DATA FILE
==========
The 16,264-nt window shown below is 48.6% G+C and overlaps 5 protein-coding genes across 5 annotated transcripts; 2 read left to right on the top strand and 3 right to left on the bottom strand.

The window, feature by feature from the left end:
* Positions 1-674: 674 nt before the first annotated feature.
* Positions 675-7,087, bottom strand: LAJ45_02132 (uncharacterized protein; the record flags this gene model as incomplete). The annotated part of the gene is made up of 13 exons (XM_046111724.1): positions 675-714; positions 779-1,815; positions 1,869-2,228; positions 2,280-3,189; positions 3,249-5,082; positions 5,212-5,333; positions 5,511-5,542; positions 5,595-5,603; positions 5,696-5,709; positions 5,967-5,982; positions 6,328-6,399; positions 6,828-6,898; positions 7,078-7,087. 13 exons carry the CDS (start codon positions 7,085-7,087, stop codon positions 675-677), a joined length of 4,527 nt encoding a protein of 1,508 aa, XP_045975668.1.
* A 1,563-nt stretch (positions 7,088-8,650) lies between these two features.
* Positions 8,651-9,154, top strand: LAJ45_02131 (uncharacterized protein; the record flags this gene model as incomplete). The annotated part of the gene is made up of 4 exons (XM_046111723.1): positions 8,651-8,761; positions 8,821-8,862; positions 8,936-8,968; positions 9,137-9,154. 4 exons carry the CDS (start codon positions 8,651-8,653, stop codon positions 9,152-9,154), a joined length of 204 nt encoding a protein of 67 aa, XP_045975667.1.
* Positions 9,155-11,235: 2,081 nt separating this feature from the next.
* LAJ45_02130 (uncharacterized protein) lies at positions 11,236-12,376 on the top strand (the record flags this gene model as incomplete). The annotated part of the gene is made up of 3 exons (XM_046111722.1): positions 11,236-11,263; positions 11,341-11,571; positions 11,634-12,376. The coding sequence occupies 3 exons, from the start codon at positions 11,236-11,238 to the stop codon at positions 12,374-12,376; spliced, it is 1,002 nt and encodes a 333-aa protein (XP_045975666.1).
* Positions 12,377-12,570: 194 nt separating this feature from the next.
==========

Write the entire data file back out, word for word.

The 16,264-nt window shown below is 48.6% G+C and overlaps 5 protein-coding genes across 5 annotated transcripts; 2 read left to right on the top strand and 3 right to left on the bottom strand.

The window, feature by feature from the left end:
* Positions 1-674: 674 nt before the first annotated feature.
* Positions 675-7,087, bottom strand: LAJ45_02132 (uncharacterized protein; the record flags this gene model as incomplete). The annotated part of the gene is made up of 13 exons (XM_046111724.1): positions 675-714; positions 779-1,815; positions 1,869-2,228; positions 2,280-3,189; positions 3,249-5,082; positions 5,212-5,333; positions 5,511-5,542; positions 5,595-5,603; positions 5,696-5,709; positions 5,967-5,982; positions 6,328-6,399; positions 6,828-6,898; positions 7,078-7,087. 13 exons carry the CDS (start codon positions 7,085-7,087, stop codon positions 675-677), a joined length of 4,527 nt encoding a protein of 1,508 aa, XP_045975668.1.
* A 1,563-nt stretch (positions 7,088-8,650) lies between these two features.
* Positions 8,651-9,154, top strand: LAJ45_02131 (uncharacterized protein; the record flags this gene model as incomplete). The annotated part of the gene is made up of 4 exons (XM_046111723.1): positions 8,651-8,761; positions 8,821-8,862; positions 8,936-8,968; positions 9,137-9,154. 4 exons carry the CDS (start codon positions 8,651-8,653, stop codon positions 9,152-9,154), a joined length of 204 nt encoding a protein of 67 aa, XP_045975667.1.
* Positions 9,155-11,235: 2,081 nt separating this feature from the next.
* LAJ45_02130 (uncharacterized protein) lies at positions 11,236-12,376 on the top strand (the record flags this gene model as incomplete). The annotated part of the gene is made up of 3 exons (XM_046111722.1): positions 11,236-11,263; positions 11,341-11,571; positions 11,634-12,376. The coding sequence occupies 3 exons, from the start codon at positions 11,236-11,238 to the stop codon at positions 12,374-12,376; spliced, it is 1,002 nt and encodes a 333-aa protein (XP_045975666.1).
* Positions 12,377-12,570: 194 nt separating this feature from the next.